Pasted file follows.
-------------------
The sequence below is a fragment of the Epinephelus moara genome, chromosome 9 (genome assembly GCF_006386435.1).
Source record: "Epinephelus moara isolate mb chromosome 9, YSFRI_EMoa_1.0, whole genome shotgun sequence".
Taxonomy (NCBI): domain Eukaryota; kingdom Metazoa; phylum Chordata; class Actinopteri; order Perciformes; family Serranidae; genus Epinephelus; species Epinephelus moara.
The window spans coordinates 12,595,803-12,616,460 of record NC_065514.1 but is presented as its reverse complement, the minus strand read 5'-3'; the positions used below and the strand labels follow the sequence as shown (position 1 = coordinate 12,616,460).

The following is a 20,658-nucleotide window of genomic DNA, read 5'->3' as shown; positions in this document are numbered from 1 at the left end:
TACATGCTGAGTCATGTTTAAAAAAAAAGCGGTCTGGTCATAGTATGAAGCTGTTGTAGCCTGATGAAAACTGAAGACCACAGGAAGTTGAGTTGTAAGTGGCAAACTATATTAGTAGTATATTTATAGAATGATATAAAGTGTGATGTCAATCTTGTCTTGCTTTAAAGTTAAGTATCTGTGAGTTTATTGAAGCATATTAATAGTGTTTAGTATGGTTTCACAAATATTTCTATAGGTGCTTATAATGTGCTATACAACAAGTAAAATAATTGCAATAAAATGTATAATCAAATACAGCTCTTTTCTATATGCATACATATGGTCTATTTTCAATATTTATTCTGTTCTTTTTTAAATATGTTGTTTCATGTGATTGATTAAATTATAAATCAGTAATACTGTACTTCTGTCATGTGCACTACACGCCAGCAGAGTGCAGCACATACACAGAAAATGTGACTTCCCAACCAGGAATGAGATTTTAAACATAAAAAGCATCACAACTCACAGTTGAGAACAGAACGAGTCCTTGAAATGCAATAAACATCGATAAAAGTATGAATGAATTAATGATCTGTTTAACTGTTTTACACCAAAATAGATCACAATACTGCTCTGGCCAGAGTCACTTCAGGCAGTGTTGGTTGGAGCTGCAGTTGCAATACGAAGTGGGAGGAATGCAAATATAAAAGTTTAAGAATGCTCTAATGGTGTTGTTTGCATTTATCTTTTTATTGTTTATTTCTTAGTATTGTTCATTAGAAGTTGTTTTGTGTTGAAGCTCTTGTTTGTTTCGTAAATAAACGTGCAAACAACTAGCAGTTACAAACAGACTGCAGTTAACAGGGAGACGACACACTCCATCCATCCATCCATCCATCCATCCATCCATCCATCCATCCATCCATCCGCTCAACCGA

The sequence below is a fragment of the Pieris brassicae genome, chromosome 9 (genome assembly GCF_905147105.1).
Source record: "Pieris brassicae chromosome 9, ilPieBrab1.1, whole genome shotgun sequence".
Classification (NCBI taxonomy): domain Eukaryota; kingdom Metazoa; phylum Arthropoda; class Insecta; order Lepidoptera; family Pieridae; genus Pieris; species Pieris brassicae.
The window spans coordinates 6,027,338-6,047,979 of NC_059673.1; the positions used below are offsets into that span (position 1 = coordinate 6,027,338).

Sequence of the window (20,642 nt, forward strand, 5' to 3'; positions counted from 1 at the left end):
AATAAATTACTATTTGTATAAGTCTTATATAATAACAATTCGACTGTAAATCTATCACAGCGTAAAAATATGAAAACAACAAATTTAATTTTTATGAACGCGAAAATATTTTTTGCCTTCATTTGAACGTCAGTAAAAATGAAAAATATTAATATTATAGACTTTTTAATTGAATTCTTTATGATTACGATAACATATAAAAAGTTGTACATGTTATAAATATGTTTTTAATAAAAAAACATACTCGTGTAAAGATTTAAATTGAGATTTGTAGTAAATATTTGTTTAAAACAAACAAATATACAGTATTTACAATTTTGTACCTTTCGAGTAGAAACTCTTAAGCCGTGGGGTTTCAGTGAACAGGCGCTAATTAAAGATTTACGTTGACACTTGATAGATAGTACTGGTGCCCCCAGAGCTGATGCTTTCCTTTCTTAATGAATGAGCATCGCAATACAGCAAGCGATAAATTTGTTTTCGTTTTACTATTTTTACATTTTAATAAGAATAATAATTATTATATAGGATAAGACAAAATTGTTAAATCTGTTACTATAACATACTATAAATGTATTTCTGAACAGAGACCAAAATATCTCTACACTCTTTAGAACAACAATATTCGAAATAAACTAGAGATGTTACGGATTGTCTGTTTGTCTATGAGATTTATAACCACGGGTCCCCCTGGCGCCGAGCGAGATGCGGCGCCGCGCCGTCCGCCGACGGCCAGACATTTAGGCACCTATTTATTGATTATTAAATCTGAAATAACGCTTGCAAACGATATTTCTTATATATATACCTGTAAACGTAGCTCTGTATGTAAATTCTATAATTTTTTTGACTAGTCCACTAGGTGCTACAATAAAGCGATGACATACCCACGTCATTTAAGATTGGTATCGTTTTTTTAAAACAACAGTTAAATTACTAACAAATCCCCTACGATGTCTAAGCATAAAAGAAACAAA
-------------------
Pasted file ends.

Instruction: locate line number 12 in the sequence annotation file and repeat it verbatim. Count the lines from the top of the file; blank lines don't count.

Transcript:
AATAAATTACTATTTGTATAAGTCTTATATAATAACAATTCGACTGTAAATCTATCACAGCGTAAAAATATGAAAACAACAAATTTAATTTTTATGAACGCGAAAATATTTTTTGCCTTCATTTGAACGTCAGTAAAAATGAAAAATATTAATATTATAGACTTTTTAATTGAATTCTTTATGATTACGATAACATATAAAAAGTTGTACATGTTATAAATATGTTTTTAATAAAAAAACATACTCGTGTAAAGATTTAAATTGAGATTTGTAGTAAATATTTGTTTAAAACAAACAAATATACAGTATTTACAATTTTGTACCTTTCGAGTAGAAACTCTTAAGCCGTGGGGTTTCAGTGAACAGGCGCTAATTAAAGATTTACGTTGACACTTGATAGATAGTACTGGTGCCCCCAGAGCTGATGCTTTCCTTTCTTAATGAATGAGCATCGCAATACAGCAAGCGATAAATTTGTTTTCGTTTTACTATTTTTACATTTTAATAAGAATAATAATTATTATATAGGATAAGACAAAATTGTTAAATCTGTTACTATAACATACTATAAATGTATTTCTGAACAGAGACCAAAATATCTCTACACTCTTTAGAACAACAATATTCGAAATAAACTAGAGATGTTACGGATTGTCTGTTTGTCTATGAGATTTATAACCACGGGTCCCCCTGGCGCCGAGCGAGATGCGGCGCCGCGCCGTCCGCCGACGGCCAGACATTTAGGCACCTATTTATTGATTATTAAATCTGAAATAACGCTTGCAAACGATATTTCTTATATATATACCTGTAAACGTAGCTCTGTATGTAAATTCTATAATTTTTTTGACTAGTCCACTAGGTGCTACAATAAAGCGATGACATACCCACGTCATTTAAGATTGGTATCGTTTTTTTAAAACAACAGTTAAATTACTAACAAATCCCCTACGATGTCTAAGCATAAAAGAAACAAA